The Socratic Method of Learning as an option for your Homeschool


The socratic method


What is the Socratic Method of Learning/Teaching?

Named after the Greek philosopher Socrates, The Socratic method It is meant to engage both teacher and student in an open-ended discussion that evaluates the students core values  based on research and learning – which then leads to more research for further understanding.  In other words, better hypotheses are generated after those that meet contradictions are eliminated.  The teacher asks the students questions – not to lead them to a particular belief or truth – but to invoke and develop critical thinking skills.


Making a Socratic Classroom/Environment Work – responsibilities for the Teacher

  1. Set the conversational guidelines.  If you are at home, obviously everybody knows each others name.  If you are in a classroom or other small group situation, it’s important that everybody knows each others names.  If you have just met, perhaps name tags would be in order.  Also, as part of the guidelines, you must call people by their names.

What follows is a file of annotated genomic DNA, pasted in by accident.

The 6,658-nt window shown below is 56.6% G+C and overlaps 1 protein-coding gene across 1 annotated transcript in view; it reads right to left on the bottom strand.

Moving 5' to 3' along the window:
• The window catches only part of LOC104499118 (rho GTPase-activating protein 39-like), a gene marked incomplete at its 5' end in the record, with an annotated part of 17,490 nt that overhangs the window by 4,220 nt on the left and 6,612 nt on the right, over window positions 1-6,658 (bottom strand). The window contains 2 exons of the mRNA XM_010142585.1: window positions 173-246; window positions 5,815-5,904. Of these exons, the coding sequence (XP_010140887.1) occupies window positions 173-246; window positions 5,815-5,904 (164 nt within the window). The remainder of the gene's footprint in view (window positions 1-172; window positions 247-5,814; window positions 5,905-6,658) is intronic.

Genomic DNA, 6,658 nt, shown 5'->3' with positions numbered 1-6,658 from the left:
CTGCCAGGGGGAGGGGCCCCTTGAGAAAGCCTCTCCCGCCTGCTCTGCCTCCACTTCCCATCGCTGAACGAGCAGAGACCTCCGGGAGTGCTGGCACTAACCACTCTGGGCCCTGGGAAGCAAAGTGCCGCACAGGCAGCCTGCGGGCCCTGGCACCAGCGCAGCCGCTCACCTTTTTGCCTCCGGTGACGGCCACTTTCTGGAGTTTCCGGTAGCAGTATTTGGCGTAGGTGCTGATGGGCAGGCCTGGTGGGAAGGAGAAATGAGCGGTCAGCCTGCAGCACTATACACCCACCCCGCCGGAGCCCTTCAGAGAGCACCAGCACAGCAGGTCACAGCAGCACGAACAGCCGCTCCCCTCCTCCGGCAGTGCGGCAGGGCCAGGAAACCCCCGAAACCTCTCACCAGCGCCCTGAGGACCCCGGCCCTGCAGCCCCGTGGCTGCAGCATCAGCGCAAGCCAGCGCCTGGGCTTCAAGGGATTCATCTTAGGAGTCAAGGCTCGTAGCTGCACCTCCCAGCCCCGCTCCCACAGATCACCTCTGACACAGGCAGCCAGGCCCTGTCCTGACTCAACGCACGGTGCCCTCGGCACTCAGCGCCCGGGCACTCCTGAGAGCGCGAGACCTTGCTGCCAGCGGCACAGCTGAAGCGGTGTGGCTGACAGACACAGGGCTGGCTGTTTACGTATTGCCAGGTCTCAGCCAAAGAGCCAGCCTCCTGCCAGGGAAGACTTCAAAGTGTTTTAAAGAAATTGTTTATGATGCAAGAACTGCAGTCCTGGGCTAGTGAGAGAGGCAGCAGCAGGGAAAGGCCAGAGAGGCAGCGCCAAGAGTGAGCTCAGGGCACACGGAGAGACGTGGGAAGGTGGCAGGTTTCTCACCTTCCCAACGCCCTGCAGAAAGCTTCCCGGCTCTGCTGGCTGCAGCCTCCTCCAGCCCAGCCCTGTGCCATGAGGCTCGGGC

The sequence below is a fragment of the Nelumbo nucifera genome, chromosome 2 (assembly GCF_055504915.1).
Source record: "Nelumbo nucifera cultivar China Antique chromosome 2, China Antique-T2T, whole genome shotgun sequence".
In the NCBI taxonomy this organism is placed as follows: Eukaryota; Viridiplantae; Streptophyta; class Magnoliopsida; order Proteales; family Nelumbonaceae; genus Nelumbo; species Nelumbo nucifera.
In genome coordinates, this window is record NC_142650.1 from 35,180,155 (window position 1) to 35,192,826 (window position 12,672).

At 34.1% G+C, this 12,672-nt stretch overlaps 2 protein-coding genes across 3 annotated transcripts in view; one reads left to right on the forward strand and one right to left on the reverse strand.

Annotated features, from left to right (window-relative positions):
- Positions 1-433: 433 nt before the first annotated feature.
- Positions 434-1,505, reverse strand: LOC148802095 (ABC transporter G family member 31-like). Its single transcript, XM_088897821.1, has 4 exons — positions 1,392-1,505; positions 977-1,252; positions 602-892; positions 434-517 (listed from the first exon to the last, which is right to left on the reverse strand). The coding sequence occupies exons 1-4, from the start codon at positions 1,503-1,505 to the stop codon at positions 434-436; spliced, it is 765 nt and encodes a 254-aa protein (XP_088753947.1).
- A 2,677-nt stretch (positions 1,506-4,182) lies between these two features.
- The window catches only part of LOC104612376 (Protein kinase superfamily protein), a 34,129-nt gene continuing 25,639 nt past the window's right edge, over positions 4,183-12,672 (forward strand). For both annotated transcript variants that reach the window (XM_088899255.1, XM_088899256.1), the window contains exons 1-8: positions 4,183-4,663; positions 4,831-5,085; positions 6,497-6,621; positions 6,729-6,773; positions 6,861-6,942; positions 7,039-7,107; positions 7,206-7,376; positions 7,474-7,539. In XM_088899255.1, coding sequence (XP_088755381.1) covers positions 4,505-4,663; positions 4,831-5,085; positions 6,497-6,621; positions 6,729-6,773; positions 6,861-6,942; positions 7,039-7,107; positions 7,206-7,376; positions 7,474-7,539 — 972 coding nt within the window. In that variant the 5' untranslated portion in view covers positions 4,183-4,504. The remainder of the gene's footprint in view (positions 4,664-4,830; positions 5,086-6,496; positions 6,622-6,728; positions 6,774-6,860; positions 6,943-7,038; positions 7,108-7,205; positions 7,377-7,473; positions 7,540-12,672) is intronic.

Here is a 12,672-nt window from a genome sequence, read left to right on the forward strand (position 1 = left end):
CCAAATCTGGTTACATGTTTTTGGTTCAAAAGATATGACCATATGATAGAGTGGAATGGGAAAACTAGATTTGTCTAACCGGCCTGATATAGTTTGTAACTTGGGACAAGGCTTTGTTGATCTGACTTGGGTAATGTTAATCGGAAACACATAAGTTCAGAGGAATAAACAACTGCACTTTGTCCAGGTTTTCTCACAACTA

2. Keep everyone engaged in the discussion/Making sure the discussion is intellectually responsible.  This doesn’t mean offer one comment and sink into the background.  Everyone must remain engaged and interested.
  3. Keep the conversation focused.
  4. Be okay with silence.  Work through silence as silence can be productive.  Generally people get uncomfortable during silence, and more than likely – someone will speak up.
  5. In traditional Socratic methods, tension must exist – which means asking students questions at random.  Personally, I hated this part of the Socratic method – and don’t employ it.  If something isn’t fun, your students/children will not want to participate.  Putting someone on the offensive or on the spot isn’t supportive.  I support allowing conversation to flow freely.  This is how you will generate the best ideas and discussion.
  6. Ask open-ended thought-provoking questions.  Then, as discussions proceed, we learn more and ask more questions.  Questions can be followed up with additional research – and more questions.
  7. Be open to learning something new.  Often discussion will lead to other things and other questions.  Be open to pursuing new ideas and paths.  With the Socratic method, the lesson plan isn’t necessarily set in stone.
  8. Remember that everybody is on an equal playing field.  The fact that the teacher is older, more experienced, more educated doesn’t come into play.  Everybody’s ideas are equal in a Socratic discussion.
  9. Create a room which facilitates discussion is the best environment.